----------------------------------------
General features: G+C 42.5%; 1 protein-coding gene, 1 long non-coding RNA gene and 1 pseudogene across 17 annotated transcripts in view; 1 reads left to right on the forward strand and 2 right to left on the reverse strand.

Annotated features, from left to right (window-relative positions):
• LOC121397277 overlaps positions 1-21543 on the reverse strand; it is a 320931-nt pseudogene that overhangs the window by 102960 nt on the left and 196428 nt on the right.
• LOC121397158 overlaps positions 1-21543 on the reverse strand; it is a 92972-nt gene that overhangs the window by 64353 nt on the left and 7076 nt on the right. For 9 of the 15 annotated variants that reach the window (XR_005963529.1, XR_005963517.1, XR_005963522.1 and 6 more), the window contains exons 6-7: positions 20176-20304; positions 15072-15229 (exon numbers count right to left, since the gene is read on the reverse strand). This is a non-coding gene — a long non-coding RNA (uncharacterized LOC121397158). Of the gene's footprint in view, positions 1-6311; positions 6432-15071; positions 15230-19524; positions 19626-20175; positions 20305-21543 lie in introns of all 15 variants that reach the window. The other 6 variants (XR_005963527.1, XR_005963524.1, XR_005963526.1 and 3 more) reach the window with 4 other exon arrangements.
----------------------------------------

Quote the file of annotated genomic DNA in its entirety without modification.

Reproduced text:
General features: G+C 42.5%; 1 protein-coding gene, 1 long non-coding RNA gene and 1 pseudogene across 17 annotated transcripts in view; 1 reads left to right on the forward strand and 2 right to left on the reverse strand.

Annotated features, from left to right (window-relative positions):
• LOC121397277 overlaps positions 1-21543 on the reverse strand; it is a 320931-nt pseudogene that overhangs the window by 102960 nt on the left and 196428 nt on the right.
• LOC121397158 overlaps positions 1-21543 on the reverse strand; it is a 92972-nt gene that overhangs the window by 64353 nt on the left and 7076 nt on the right. For 9 of the 15 annotated variants that reach the window (XR_005963529.1, XR_005963517.1, XR_005963522.1 and 6 more), the window contains exons 6-7: positions 20176-20304; positions 15072-15229 (exon numbers count right to left, since the gene is read on the reverse strand). This is a non-coding gene — a long non-coding RNA (uncharacterized LOC121397158). Of the gene's footprint in view, positions 1-6311; positions 6432-15071; positions 15230-19524; positions 19626-20175; positions 20305-21543 lie in introns of all 15 variants that reach the window. The other 6 variants (XR_005963527.1, XR_005963524.1, XR_005963526.1 and 3 more) reach the window with 4 other exon arrangements.